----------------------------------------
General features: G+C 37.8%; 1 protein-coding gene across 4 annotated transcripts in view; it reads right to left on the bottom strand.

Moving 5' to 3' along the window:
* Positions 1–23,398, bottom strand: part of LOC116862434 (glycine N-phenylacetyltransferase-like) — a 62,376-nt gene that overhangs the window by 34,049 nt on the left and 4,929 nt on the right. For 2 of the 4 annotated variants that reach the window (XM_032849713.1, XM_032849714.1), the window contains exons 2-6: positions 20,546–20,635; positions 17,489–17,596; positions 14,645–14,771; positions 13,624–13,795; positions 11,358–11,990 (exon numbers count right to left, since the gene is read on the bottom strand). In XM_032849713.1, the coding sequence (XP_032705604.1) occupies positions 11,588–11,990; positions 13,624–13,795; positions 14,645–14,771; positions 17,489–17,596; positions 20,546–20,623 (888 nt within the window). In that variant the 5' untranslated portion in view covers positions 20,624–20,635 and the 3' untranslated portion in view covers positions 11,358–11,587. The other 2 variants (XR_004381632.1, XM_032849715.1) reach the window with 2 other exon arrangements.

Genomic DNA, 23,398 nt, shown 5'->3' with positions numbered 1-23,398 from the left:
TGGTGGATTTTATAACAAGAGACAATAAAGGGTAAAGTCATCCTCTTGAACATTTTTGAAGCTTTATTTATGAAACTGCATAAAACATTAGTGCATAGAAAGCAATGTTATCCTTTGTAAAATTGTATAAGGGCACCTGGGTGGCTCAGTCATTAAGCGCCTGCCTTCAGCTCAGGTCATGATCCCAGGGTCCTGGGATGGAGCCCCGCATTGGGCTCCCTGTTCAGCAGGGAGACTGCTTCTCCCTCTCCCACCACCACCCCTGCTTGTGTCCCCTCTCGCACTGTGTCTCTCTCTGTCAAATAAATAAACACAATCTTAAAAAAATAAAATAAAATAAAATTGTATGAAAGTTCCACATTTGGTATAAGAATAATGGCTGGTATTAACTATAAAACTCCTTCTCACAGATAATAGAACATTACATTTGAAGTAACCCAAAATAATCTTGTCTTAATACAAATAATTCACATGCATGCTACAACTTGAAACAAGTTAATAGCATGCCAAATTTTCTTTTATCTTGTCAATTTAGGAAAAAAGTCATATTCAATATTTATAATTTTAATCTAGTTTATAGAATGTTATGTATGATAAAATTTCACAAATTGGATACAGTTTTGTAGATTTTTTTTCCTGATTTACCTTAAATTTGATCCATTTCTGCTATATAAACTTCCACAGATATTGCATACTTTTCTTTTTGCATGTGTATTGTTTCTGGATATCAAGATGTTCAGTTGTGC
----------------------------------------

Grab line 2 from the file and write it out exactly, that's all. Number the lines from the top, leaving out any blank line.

Moving 5' to 3' along the window: